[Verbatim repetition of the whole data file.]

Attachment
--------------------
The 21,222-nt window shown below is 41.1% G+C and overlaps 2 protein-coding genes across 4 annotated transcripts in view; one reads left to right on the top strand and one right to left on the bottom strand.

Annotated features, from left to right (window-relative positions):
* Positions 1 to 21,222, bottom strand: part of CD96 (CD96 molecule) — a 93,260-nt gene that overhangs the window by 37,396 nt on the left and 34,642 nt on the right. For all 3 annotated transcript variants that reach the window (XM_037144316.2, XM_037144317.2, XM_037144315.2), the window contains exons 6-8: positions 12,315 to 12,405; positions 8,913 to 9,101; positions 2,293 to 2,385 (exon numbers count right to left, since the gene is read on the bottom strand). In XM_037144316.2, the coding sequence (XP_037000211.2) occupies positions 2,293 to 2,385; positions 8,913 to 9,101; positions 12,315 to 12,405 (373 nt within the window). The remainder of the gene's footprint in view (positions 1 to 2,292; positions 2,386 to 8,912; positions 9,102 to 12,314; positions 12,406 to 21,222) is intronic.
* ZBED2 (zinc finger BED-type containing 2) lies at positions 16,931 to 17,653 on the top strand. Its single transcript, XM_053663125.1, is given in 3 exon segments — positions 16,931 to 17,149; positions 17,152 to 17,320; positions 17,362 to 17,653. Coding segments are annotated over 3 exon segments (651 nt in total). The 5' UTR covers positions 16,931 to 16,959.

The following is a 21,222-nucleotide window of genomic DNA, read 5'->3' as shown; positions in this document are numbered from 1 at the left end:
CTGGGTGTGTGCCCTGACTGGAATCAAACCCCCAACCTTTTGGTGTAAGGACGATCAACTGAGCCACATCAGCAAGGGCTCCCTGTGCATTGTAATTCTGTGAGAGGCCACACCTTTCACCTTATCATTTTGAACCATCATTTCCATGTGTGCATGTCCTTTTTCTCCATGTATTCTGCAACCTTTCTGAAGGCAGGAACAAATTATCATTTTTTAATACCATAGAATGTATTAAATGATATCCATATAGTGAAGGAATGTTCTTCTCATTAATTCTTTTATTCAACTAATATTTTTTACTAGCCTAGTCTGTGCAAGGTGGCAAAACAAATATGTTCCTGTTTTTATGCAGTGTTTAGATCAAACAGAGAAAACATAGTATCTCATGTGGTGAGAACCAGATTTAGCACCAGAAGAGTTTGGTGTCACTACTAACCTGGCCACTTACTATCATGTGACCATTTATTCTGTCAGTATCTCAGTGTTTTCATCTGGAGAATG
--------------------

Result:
The 21,222-nt window shown below is 41.1% G+C and overlaps 2 protein-coding genes across 4 annotated transcripts in view; one reads left to right on the top strand and one right to left on the bottom strand.

Annotated features, from left to right (window-relative positions):
* Positions 1 to 21,222, bottom strand: part of CD96 (CD96 molecule) — a 93,260-nt gene that overhangs the window by 37,396 nt on the left and 34,642 nt on the right. For all 3 annotated transcript variants that reach the window (XM_037144316.2, XM_037144317.2, XM_037144315.2), the window contains exons 6-8: positions 12,315 to 12,405; positions 8,913 to 9,101; positions 2,293 to 2,385 (exon numbers count right to left, since the gene is read on the bottom strand). In XM_037144316.2, the coding sequence (XP_037000211.2) occupies positions 2,293 to 2,385; positions 8,913 to 9,101; positions 12,315 to 12,405 (373 nt within the window). The remainder of the gene's footprint in view (positions 1 to 2,292; positions 2,386 to 8,912; positions 9,102 to 12,314; positions 12,406 to 21,222) is intronic.
* ZBED2 (zinc finger BED-type containing 2) lies at positions 16,931 to 17,653 on the top strand. Its single transcript, XM_053663125.1, is given in 3 exon segments — positions 16,931 to 17,149; positions 17,152 to 17,320; positions 17,362 to 17,653. Coding segments are annotated over 3 exon segments (651 nt in total). The 5' UTR covers positions 16,931 to 16,959.

The following is a 21,222-nucleotide window of genomic DNA, read 5'->3' as shown; positions in this document are numbered from 1 at the left end:
CTGGGTGTGTGCCCTGACTGGAATCAAACCCCCAACCTTTTGGTGTAAGGACGATCAACTGAGCCACATCAGCAAGGGCTCCCTGTGCATTGTAATTCTGTGAGAGGCCACACCTTTCACCTTATCATTTTGAACCATCATTTCCATGTGTGCATGTCCTTTTTCTCCATGTATTCTGCAACCTTTCTGAAGGCAGGAACAAATTATCATTTTTTAATACCATAGAATGTATTAAATGATATCCATATAGTGAAGGAATGTTCTTCTCATTAATTCTTTTATTCAACTAATATTTTTTACTAGCCTAGTCTGTGCAAGGTGGCAAAACAAATATGTTCCTGTTTTTATGCAGTGTTTAGATCAAACAGAGAAAACATAGTATCTCATGTGGTGAGAACCAGATTTAGCACCAGAAGAGTTTGGTGTCACTACTAACCTGGCCACTTACTATCATGTGACCATTTATTCTGTCAGTATCTCAGTGTTTTCATCTGGAGAATG